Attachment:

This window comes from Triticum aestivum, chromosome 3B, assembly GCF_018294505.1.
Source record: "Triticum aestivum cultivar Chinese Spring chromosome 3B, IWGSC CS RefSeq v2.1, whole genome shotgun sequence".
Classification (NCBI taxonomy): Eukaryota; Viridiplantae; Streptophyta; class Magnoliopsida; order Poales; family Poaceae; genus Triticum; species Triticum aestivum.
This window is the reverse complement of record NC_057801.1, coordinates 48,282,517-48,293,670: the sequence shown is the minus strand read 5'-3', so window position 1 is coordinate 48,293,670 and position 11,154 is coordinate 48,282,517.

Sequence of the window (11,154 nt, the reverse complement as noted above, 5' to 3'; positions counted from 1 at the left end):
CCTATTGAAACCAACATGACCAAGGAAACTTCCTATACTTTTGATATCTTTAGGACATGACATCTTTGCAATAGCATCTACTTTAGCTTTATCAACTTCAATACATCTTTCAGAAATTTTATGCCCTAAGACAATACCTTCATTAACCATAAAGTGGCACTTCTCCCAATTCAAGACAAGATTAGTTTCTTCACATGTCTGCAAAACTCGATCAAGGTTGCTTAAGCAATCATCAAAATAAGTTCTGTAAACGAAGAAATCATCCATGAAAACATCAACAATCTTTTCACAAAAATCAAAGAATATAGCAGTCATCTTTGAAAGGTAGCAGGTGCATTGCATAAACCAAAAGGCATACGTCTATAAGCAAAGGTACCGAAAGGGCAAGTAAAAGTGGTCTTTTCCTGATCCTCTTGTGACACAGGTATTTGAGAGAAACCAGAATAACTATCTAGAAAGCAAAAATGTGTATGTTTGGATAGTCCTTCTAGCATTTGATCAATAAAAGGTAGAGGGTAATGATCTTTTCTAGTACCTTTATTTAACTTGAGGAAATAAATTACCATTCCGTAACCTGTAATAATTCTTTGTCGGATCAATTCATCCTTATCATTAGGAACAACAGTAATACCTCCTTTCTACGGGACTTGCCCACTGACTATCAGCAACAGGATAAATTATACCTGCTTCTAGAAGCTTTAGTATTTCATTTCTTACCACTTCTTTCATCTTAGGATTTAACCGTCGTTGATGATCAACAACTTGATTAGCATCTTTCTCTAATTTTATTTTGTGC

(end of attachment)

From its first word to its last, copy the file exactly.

This window comes from Triticum aestivum, chromosome 3B, assembly GCF_018294505.1.
Source record: "Triticum aestivum cultivar Chinese Spring chromosome 3B, IWGSC CS RefSeq v2.1, whole genome shotgun sequence".
Classification (NCBI taxonomy): Eukaryota; Viridiplantae; Streptophyta; class Magnoliopsida; order Poales; family Poaceae; genus Triticum; species Triticum aestivum.
This window is the reverse complement of record NC_057801.1, coordinates 48,282,517-48,293,670: the sequence shown is the minus strand read 5'-3', so window position 1 is coordinate 48,293,670 and position 11,154 is coordinate 48,282,517.

Sequence of the window (11,154 nt, the reverse complement as noted above, 5' to 3'; positions counted from 1 at the left end):
CCTATTGAAACCAACATGACCAAGGAAACTTCCTATACTTTTGATATCTTTAGGACATGACATCTTTGCAATAGCATCTACTTTAGCTTTATCAACTTCAATACATCTTTCAGAAATTTTATGCCCTAAGACAATACCTTCATTAACCATAAAGTGGCACTTCTCCCAATTCAAGACAAGATTAGTTTCTTCACATGTCTGCAAAACTCGATCAAGGTTGCTTAAGCAATCATCAAAATAAGTTCTGTAAACGAAGAAATCATCCATGAAAACATCAACAATCTTTTCACAAAAATCAAAGAATATAGCAGTCATCTTTGAAAGGTAGCAGGTGCATTGCATAAACCAAAAGGCATACGTCTATAAGCAAAGGTACCGAAAGGGCAAGTAAAAGTGGTCTTTTCCTGATCCTCTTGTGACACAGGTATTTGAGAGAAACCAGAATAACTATCTAGAAAGCAAAAATGTGTATGTTTGGATAGTCCTTCTAGCATTTGATCAATAAAAGGTAGAGGGTAATGATCTTTTCTAGTACCTTTATTTAACTTGAGGAAATAAATTACCATTCCGTAACCTGTAATAATTCTTTGTCGGATCAATTCATCCTTATCATTAGGAACAACAGTAATACCTCCTTTCTACGGGACTTGCCCACTGACTATCAGCAACAGGATAAATTATACCTGCTTCTAGAAGCTTTAGTATTTCATTTCTTACCACTTCTTTCATCTTAGGATTTAACCGTCGTTGATGATCAACAACTTGATTAGCATCTTTCTCTAATTTTATTTTGTGC